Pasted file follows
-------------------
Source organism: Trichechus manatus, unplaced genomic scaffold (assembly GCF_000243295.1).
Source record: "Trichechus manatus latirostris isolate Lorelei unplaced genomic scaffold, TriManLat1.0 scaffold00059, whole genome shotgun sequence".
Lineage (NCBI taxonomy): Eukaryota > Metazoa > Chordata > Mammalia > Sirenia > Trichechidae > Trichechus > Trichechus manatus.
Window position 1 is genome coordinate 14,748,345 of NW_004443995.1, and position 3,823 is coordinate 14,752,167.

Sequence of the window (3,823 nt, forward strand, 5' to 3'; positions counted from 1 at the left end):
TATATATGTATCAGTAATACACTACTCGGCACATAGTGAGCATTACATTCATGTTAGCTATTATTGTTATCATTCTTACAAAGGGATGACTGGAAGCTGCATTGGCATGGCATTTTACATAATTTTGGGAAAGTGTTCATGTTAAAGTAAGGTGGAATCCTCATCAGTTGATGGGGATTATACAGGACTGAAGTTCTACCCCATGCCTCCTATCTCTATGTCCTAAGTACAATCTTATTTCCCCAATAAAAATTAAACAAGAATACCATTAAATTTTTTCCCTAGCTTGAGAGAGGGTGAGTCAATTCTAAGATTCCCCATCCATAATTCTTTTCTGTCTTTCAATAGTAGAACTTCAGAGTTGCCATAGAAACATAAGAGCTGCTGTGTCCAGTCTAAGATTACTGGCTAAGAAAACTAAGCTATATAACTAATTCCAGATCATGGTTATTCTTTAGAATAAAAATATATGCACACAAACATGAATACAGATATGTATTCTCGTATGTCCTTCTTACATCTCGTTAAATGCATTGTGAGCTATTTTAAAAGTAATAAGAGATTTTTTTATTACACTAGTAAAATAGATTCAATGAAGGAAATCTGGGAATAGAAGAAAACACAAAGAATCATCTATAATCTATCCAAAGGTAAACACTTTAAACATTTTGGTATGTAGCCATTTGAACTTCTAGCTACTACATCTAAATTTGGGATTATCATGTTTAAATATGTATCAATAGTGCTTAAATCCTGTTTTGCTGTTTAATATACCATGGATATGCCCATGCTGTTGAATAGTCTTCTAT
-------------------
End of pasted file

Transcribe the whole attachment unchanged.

Source organism: Trichechus manatus, unplaced genomic scaffold (assembly GCF_000243295.1).
Source record: "Trichechus manatus latirostris isolate Lorelei unplaced genomic scaffold, TriManLat1.0 scaffold00059, whole genome shotgun sequence".
Lineage (NCBI taxonomy): Eukaryota > Metazoa > Chordata > Mammalia > Sirenia > Trichechidae > Trichechus > Trichechus manatus.
Window position 1 is genome coordinate 14,748,345 of NW_004443995.1, and position 3,823 is coordinate 14,752,167.

Sequence of the window (3,823 nt, forward strand, 5' to 3'; positions counted from 1 at the left end):
TATATATGTATCAGTAATACACTACTCGGCACATAGTGAGCATTACATTCATGTTAGCTATTATTGTTATCATTCTTACAAAGGGATGACTGGAAGCTGCATTGGCATGGCATTTTACATAATTTTGGGAAAGTGTTCATGTTAAAGTAAGGTGGAATCCTCATCAGTTGATGGGGATTATACAGGACTGAAGTTCTACCCCATGCCTCCTATCTCTATGTCCTAAGTACAATCTTATTTCCCCAATAAAAATTAAACAAGAATACCATTAAATTTTTTCCCTAGCTTGAGAGAGGGTGAGTCAATTCTAAGATTCCCCATCCATAATTCTTTTCTGTCTTTCAATAGTAGAACTTCAGAGTTGCCATAGAAACATAAGAGCTGCTGTGTCCAGTCTAAGATTACTGGCTAAGAAAACTAAGCTATATAACTAATTCCAGATCATGGTTATTCTTTAGAATAAAAATATATGCACACAAACATGAATACAGATATGTATTCTCGTATGTCCTTCTTACATCTCGTTAAATGCATTGTGAGCTATTTTAAAAGTAATAAGAGATTTTTTTATTACACTAGTAAAATAGATTCAATGAAGGAAATCTGGGAATAGAAGAAAACACAAAGAATCATCTATAATCTATCCAAAGGTAAACACTTTAAACATTTTGGTATGTAGCCATTTGAACTTCTAGCTACTACATCTAAATTTGGGATTATCATGTTTAAATATGTATCAATAGTGCTTAAATCCTGTTTTGCTGTTTAATATACCATGGATATGCCCATGCTGTTGAATAGTCTTCTAT